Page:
Lynchings are illegal, no matter how bad a guy the lynchee is. This diabolical spin that being against the war equals being in favor of Saddam Hussein would be laughable, were it not so forcibly advanced by the same hypocrites who wailed, squawked and pounded their chests for the “rule of law” when their case was, at best, a technicality, and their motives were demonstrably the opposite of the Simon-pure righteousness they so endlessly and loudly espoused – and still espouse.

We began by attempting to murder Saddam in cold blood in an undeclared war, and we conclude by playing “wanted: dead-or-alive” sweeps. But, really, it was a necktie party and remains a vigilante’s approach to law.

Again, we see that the so-called “rule of law” only applies to non-Republicans. Impeach Bush.



I have been against the war from before the beginning, when that was a very unpopular stand to take. But let me remind you instead of what truly bothered me at the end of 2003, the first year of the Iraq War and second year of the Afghan War …

Letters in the Editor’s Mailbag

December 28, 2003

Land of the free no more

Since all we liberals do is whine, I’d like to offer a constructive suggestion instead. This letter isn’t protesting the sudden invocation of a high terror alert during the busiest travel time of the year – all without actually giving the average citizen anything to do except to be afraid.

And this letter isn’t to complain that while Saddam Hussein was famously getting his tonsils examined by a U.S. Army doctor, President Bush was signing into law the Intelligence Authorization Act for Fiscal Year 2004, which greatly and stealthily expands domestic surveillance powers in a fine-print rider to a little-noticed, mostly classified appropriations bill.

I’m not complaining, even though Rep. Ron Paul, R-Texas, objected that “the stealth addition of language [is] drastically expanding FBI powers to secretly and without court order snoop into the business and financial transactions of American citizens. These expanded internal police powers will enable the FBI to demand transaction records from businesses, including auto dealers, travel agents, pawnbrokers and more, without the approval or knowledge of a judge or grand jury. This was written into the bill at the eleventh hour over the objections of members of the Senate Judiciary Committee.”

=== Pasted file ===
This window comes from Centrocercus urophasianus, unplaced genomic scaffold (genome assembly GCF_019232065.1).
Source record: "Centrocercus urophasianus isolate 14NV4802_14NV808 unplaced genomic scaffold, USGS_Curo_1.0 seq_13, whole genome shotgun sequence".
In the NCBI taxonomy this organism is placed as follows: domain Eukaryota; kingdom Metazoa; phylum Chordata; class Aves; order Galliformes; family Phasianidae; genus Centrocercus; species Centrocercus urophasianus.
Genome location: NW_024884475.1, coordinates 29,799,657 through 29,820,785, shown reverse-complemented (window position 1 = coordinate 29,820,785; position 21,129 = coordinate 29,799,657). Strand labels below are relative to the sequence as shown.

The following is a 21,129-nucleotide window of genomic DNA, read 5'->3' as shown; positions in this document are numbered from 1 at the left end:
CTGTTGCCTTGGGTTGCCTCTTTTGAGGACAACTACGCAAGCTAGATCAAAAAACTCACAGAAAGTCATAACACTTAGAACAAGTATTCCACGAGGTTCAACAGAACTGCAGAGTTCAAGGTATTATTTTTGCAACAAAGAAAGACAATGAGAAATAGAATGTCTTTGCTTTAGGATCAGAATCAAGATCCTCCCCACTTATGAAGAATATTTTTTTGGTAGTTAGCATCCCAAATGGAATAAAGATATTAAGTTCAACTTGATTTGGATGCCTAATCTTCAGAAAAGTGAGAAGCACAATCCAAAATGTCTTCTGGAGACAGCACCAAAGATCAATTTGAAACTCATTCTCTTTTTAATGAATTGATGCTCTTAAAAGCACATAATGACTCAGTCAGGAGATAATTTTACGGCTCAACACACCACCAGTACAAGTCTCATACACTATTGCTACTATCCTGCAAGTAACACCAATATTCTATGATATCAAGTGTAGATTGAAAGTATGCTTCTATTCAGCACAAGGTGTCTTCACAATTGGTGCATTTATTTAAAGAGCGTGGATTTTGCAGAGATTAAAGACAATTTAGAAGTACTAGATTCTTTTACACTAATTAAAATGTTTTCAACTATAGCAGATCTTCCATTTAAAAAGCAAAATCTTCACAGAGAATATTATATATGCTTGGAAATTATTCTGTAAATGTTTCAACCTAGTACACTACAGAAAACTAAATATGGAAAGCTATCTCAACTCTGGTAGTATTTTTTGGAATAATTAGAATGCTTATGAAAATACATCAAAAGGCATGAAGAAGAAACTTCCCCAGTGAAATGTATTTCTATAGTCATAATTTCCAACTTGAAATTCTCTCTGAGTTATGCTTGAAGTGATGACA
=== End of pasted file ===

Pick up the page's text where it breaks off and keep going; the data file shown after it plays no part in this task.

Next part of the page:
No, I’d just like to offer a friendly suggestion. Let’s change our venerable national anthem from the outmoded “Land of the free and home of the brave” to the more modern and trendy “Land of the subjugated and home of the terrified.”


And, of course, SO much has changed since then.

So, thanks Rachel for pointing out the clear facts of the historical record. And, no thanks to the endless nitpickers. Nor to the intentionally amnesiac, nor those who still live in a fantasy world constructed for them by the political equivalent of  carnival barkers.

I hope that someone other than history will pay attention, but we’re too busy burning down the house to much notice that the gas has been left on.

A house divided against itself cannot stand.


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About Hart Williams

Mr. Williams grew up in Wyoming, Nebraska, Kansas and New Mexico. He lived in Hollywood, California for many years. He has been published in The Washington Post, The Kansas City Star, The Santa Fe Sun, The Los Angeles Free Press, Oui Magazine, New West, and many, many more. A published novelist and a filmed screenwriter, Mr. Williams eschews the decadence of Hollywood for the simple, wholesome goodness of the plain, honest people of the land. He enjoys Luis Buñuel documentaries immensely.